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Archive for August, 2013

Electrifying performance by Godfather of Bhangra Channi Singh: TD Mosaic Festival Day #7


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The evening of Saturday, the final day at TD Mosaic Festival 2013 was destined to experience a historic performance by Channi Singh OBE, the founder of Alaap and better known as the Godfather of Bhangra Music.

I could see people of all age groups from young to many from middle aged to seniors from Mississauga, Brampton and as far as from Richmond Hill came to hear their favorite bhangra music hero. The lawns was almost near full capacity from the outset.
Before the show began, I talked to a middle aged lady Harjeet Kaur, who had come early to occupy the front row. “ I have not seen him yet, but I have danced on his music all my life, on weddings, manjas , and other occaisions.”

While introducing Channi Singh on stage, Asma Mahmood, the co-founder of the Mosaic Festival acknowledged to have “danced to his songs on our wedding nearly three decades ago”.
As Channi Singh appeared on stage, I could sense the current of energy run through the crowds. Amidst a roar of applause he began with on of my favorites: “We Wanjareya, karma waareya…”
This was followed by a song from his first album, “Teri Chunni de sitare…” and then his song with Asha Bhonsle: “Main nu chooriyan chara de chan we., main cham cham nachdi phiraan…”, which set the pace for one electrifying song after the other.
“Bhabbhiye ni bhabiye ni sun bhabhiye”, was the song that created history by being the most popular bhangra song, the world over.” Revealed  the Godfather himself, before he began the song. As song is also referred as the Anthem of Bhangra, I could sense that outnumbering the young,  many escited middle aged women, who had begun with tapping their hands and feet, now stood up to dance. The beats were certainly irreristible for anyone in the crowd.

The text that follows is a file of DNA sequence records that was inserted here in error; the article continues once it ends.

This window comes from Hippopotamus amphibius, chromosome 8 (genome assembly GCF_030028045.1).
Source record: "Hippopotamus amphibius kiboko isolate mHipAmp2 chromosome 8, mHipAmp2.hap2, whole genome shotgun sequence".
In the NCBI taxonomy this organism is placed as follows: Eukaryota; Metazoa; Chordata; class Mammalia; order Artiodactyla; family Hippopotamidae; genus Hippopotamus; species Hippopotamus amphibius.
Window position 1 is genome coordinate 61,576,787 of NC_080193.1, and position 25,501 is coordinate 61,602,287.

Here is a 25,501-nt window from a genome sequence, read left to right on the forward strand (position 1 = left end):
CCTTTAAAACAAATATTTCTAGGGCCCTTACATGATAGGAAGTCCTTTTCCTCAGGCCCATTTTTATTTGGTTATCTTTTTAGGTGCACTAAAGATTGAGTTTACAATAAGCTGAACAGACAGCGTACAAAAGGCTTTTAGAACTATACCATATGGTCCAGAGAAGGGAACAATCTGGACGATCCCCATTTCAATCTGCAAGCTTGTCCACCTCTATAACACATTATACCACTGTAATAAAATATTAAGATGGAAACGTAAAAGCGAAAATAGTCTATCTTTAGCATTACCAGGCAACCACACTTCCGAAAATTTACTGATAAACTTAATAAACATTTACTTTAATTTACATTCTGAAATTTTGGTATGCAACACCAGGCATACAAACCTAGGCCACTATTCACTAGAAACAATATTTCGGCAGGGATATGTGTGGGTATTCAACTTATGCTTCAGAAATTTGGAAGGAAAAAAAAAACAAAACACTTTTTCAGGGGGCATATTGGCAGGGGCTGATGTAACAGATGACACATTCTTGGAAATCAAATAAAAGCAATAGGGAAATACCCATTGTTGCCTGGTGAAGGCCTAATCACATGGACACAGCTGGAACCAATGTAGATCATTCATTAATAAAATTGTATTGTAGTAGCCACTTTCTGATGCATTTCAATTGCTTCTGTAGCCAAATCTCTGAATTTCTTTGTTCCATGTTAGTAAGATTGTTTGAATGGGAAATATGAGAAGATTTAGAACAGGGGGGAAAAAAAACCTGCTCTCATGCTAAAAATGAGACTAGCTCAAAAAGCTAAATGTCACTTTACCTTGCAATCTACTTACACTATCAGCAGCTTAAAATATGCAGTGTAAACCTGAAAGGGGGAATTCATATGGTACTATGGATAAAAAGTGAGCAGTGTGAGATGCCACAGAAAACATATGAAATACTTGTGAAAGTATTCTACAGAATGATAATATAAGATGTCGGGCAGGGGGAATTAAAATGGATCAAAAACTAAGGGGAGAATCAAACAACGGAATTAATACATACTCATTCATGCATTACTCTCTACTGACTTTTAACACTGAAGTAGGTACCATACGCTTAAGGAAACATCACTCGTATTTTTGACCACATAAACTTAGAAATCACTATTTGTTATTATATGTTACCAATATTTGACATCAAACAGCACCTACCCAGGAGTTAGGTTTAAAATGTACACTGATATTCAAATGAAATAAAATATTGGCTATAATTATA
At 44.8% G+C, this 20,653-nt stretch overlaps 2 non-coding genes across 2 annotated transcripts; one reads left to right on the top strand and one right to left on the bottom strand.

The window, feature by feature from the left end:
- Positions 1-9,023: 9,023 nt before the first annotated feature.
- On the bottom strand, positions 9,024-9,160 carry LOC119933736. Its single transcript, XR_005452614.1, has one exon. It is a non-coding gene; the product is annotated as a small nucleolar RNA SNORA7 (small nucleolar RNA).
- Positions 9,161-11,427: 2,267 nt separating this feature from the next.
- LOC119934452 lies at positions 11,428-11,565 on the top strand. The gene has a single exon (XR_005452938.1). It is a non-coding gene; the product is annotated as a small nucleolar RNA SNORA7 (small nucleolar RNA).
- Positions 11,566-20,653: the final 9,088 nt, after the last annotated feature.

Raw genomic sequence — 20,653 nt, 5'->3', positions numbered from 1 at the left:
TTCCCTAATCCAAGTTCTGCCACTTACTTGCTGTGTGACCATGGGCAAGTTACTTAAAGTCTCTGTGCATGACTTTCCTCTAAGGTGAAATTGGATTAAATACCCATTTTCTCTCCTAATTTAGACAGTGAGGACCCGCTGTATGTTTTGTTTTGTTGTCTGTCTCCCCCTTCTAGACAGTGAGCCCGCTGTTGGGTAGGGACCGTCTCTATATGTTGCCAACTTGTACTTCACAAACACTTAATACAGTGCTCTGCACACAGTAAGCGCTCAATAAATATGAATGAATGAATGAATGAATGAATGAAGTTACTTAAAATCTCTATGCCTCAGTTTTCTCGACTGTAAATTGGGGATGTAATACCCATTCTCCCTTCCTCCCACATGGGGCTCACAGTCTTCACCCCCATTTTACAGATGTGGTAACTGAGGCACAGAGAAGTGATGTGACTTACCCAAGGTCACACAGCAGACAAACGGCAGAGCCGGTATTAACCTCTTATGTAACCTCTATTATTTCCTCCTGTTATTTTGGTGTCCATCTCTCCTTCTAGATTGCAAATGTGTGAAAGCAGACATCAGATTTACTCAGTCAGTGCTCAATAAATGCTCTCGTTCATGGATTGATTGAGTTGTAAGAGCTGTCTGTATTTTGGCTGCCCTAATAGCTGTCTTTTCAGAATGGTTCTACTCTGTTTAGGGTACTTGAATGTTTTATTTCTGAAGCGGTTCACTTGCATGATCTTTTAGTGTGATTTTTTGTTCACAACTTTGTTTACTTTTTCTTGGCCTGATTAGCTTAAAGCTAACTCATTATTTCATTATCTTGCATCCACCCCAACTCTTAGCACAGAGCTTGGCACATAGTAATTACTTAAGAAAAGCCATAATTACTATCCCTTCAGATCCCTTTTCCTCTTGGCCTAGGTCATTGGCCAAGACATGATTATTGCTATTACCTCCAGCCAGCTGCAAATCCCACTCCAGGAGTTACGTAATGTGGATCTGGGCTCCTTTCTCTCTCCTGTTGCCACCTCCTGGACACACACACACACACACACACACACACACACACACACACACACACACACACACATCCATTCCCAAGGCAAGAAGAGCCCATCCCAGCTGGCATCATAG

I noticed quite a few nondesi faces dancing too.  I asked Sue, who is from Singapore : “Do you know this music?” She responded while still dancing, “Oh I have heard him a lot in Singapore, everytime on our Indian friends weddings.”
While talking to Channi Singh earlier he told that 90% of the songs are his own lyrics and music compositions. He also mentioned of the few of his songs that were blessed to have been the original tunes on which Bollywood numbers were copied.

An elderly Gurpal Kaur, in her mid sixities, stole the show by coming right to the front of the stage to bhangra on “Nach kuriye ni zara nach kuriye…”
She later shared with excitement, “This took me 40 years back in my life”. And then excitedly asked, “But am I not still young?”
Her husband, a retired brigadier from the Army, teased her, “He is still her hero, not me.”

As he sang “Makhna” , “Soneya” , “Mere Haniya”, “Dil janiya” the electrified crowd went berserk with the chants of “Oye hoye “. The atmosphere was charged beyond words.

“It feels being in Lahore.”  felt Lubna Sami, as she screamed back Oye Hoye.

The energized crowd was finally rewarded with a powerful Damadam Mast Qalander, on which many including Lachman Balani also could not hold their hands and feet still. Nita told of how it is a must to have Damadam Mast Qalander on every Sindhi wedding.

Channi Singh has 26 albums to his credit, in a career spanning 35 years. He has the honor of being bestowed the highest British Award in Music, by the Queen of England, and also to have performed in 10 Downing Street. He also has his name as the most selling Asian Band in the Milleneum Edition of the Guiness Book of World Records.

While talking to him, he shared his belief in unity of humanity beyond regions and religions, and was blessed with being the first Bhangra band to visit Pakistan. He said before he performed in Lahore, he went to the Data Darbar for blessings.

He also performed for several fund raisers for Imran Khan’s Cancer Hospital in UK and some other cities of Europe.
He himself has to his credit many performances for charitable causes like Children in Need, Teenage Cancer. He has a foundation called One Britain One Nation.

I found him a very humble and pleasant person to converse with, and could not hold back my observation that he bore some resemblance to my favorite Singer Jagjit Singh, in both appearance and conversation. He informed that  Jagjit Singh was a close friend, and he too was fond of his Urdu ghazals.

A sample of Channi Singh music ( from his album):

http:// http://www.youtube.com/watch?v=bcds27B9dHE

 

Wonderful Performances on TD Mosaic Festival 2013 Day #7


The early part of TD Mosaic Festival Day 7, the final day saw some beautiful performances by the budding artists and for those craving for a diverse cultural diversity with a good  deviation from the popular flavors.

Bharath Natyam Solo: